December 21, 2011

THE SKED: The World According to HBO

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Written by: Mitch Salem
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You couldn’t ask for a better example of the way in which HBO is different from all other networks–even other pay-cable networks–than its decision today to cancel BORED TO DEATH, HUNG and HOW TO MAKE IT IN AMERICA, while renewing ENLIGHTENED.  While none of the shows were hits, even by pay-cable standards, all 3 of the cancelled series had higher ratings than Enlightened, which in the target 18-49 demographic on its initial telecasts has literally hovered between a 0.1 and a rating too low to be measured.

But HBO is all about buzz, because buzz is what makes subscribers feel like their extra monthly payments are well spent.  And while some of us find Enlightened unwatchably smug and a manipulative exercise in monstrous self-indulgence masquerading as idealism, the show has its partisans, and they are passionate:  The Los Angeles Times and Entertainment Weekly are among those featuring the dramedy in their Top 10 Lists for the year. (Undoubtedly the Golden Globe nominations for the show and star Laura Dern this week didn’t hurt either.)
So RIP to the too-hip-for-its-own-good but fabulously cast Bored to Death (Ted Danson is a fine addition to CSI, but he was Emmy-worthy in Bored), and to How To Make It In America, a show with more substance than its forebear Entourage that could never quite find its tone.  And a little less of a fond farewell to Hung, well-acted but probably ready for that bordello in the sky.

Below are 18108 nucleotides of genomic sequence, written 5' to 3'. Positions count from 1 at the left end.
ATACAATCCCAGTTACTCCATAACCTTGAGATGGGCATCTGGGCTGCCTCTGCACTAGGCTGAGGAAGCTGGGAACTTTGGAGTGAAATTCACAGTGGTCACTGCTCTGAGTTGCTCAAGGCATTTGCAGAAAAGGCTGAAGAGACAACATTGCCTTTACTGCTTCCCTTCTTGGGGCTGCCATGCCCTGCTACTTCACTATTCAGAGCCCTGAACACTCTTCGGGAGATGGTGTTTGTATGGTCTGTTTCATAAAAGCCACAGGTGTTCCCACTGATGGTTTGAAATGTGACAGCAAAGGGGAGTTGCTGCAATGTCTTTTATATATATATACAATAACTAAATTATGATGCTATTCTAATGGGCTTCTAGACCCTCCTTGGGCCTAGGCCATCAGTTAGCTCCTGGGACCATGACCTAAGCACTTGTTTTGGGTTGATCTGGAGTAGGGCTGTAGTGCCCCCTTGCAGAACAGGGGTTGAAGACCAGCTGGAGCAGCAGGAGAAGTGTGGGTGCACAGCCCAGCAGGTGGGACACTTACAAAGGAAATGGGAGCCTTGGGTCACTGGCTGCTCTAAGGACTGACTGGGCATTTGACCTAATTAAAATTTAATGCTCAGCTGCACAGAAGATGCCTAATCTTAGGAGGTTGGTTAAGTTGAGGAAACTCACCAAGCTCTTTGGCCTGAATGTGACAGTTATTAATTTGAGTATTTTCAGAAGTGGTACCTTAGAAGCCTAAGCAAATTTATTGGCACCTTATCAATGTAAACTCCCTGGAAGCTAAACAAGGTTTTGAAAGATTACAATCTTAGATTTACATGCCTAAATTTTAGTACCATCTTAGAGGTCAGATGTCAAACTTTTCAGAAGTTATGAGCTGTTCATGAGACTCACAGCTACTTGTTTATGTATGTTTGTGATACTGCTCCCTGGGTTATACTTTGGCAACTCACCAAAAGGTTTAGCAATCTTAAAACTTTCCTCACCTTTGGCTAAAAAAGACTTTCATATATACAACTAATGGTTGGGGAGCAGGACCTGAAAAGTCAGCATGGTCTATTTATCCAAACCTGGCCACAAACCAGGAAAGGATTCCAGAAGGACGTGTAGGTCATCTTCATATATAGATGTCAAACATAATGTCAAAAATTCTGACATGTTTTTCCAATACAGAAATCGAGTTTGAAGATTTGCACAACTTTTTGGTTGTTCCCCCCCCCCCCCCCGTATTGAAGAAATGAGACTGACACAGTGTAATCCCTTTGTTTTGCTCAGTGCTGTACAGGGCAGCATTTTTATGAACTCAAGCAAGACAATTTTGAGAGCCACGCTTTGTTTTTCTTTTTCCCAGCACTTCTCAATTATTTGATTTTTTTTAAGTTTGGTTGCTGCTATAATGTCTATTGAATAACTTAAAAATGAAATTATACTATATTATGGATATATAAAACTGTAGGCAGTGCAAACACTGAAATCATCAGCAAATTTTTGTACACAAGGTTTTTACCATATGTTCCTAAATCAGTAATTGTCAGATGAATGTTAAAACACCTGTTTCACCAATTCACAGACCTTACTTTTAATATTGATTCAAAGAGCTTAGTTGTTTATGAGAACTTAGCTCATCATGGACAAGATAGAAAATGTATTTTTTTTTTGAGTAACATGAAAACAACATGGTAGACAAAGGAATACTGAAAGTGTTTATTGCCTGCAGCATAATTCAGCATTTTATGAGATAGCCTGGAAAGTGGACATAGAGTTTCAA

The good news is that part of the reason for the cancellations is that HBO has a number of new and promising series on the way:  half-hours from the creators of In the Loop (VEEP, starring Julia Louis-Dreyfus as the VP of the United States), Tiny Furniture (GIRLS, co produced by Judd Apatow), and Extras  (the latest Ricky Gervais/Stephen Merchant project LIFE’S TOO SHORT).  Not to mention, on the one-hour side, the new Aaron Sorkin series.  So fear not… it continues not to be TV at HBO.

About the Author

Mitch Salem
MITCH SALEM has worked on the business side of the entertainment industry for 20 years, as a senior business affairs executive and attorney for such companies as NBC, ABC, USA, Syfy, Bravo, and BermanBraun Productions, and before that, at the NY law firm of Weil, Gotshal & Manges. During all that, he has more or less constantly been going to the movies and watching TV, and writing about both since the 1980s. His film reviews also currently appear on and In addition, he is co-writer of an episode of the television series "Felicity."